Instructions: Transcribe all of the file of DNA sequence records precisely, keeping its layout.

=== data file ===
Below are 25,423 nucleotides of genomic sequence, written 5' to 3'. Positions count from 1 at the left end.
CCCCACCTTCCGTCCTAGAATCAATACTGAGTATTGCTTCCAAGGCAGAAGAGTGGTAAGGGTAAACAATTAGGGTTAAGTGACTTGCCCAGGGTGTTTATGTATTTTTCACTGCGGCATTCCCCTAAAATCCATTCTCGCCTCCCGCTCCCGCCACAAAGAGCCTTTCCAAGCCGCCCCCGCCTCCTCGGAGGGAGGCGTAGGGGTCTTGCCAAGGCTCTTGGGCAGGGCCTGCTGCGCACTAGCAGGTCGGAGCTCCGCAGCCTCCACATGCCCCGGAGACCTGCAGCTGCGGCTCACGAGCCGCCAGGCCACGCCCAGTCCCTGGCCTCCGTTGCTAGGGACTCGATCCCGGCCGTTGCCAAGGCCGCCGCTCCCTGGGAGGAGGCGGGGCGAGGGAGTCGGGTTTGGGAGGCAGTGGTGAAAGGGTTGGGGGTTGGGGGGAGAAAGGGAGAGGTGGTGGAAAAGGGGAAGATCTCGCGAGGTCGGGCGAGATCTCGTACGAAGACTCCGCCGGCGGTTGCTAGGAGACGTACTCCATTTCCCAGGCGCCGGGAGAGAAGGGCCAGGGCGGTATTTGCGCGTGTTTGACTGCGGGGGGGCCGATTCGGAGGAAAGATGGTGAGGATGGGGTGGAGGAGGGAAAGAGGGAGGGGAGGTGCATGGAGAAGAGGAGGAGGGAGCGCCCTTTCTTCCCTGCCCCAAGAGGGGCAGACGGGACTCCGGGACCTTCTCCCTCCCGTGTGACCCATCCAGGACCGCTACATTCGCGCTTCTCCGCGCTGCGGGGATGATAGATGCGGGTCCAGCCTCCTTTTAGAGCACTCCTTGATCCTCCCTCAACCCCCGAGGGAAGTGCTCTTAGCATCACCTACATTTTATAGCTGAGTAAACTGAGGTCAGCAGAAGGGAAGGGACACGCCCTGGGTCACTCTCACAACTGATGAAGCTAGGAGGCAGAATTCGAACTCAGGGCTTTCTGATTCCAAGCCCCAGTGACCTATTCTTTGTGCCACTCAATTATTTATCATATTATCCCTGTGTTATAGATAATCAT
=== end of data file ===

Below are 25,423 nucleotides of genomic sequence, written 5' to 3'. Positions count from 1 at the left end.
CCCCACCTTCCGTCCTAGAATCAATACTGAGTATTGCTTCCAAGGCAGAAGAGTGGTAAGGGTAAACAATTAGGGTTAAGTGACTTGCCCAGGGTGTTTATGTATTTTTCACTGCGGCATTCCCCTAAAATCCATTCTCGCCTCCCGCTCCCGCCACAAAGAGCCTTTCCAAGCCGCCCCCGCCTCCTCGGAGGGAGGCGTAGGGGTCTTGCCAAGGCTCTTGGGCAGGGCCTGCTGCGCACTAGCAGGTCGGAGCTCCGCAGCCTCCACATGCCCCGGAGACCTGCAGCTGCGGCTCACGAGCCGCCAGGCCACGCCCAGTCCCTGGCCTCCGTTGCTAGGGACTCGATCCCGGCCGTTGCCAAGGCCGCCGCTCCCTGGGAGGAGGCGGGGCGAGGGAGTCGGGTTTGGGAGGCAGTGGTGAAAGGGTTGGGGGTTGGGGGGAGAAAGGGAGAGGTGGTGGAAAAGGGGAAGATCTCGCGAGGTCGGGCGAGATCTCGTACGAAGACTCCGCCGGCGGTTGCTAGGAGACGTACTCCATTTCCCAGGCGCCGGGAGAGAAGGGCCAGGGCGGTATTTGCGCGTGTTTGACTGCGGGGGGGCCGATTCGGAGGAAAGATGGTGAGGATGGGGTGGAGGAGGGAAAGAGGGAGGGGAGGTGCATGGAGAAGAGGAGGAGGGAGCGCCCTTTCTTCCCTGCCCCAAGAGGGGCAGACGGGACTCCGGGACCTTCTCCCTCCCGTGTGACCCATCCAGGACCGCTACATTCGCGCTTCTCCGCGCTGCGGGGATGATAGATGCGGGTCCAGCCTCCTTTTAGAGCACTCCTTGATCCTCCCTCAACCCCCGAGGGAAGTGCTCTTAGCATCACCTACATTTTATAGCTGAGTAAACTGAGGTCAGCAGAAGGGAAGGGACACGCCCTGGGTCACTCTCACAACTGATGAAGCTAGGAGGCAGAATTCGAACTCAGGGCTTTCTGATTCCAAGCCCCAGTGACCTATTCTTTGTGCCACTCAATTATTTATCATATTATCCCTGTGTTATAGATAATCAT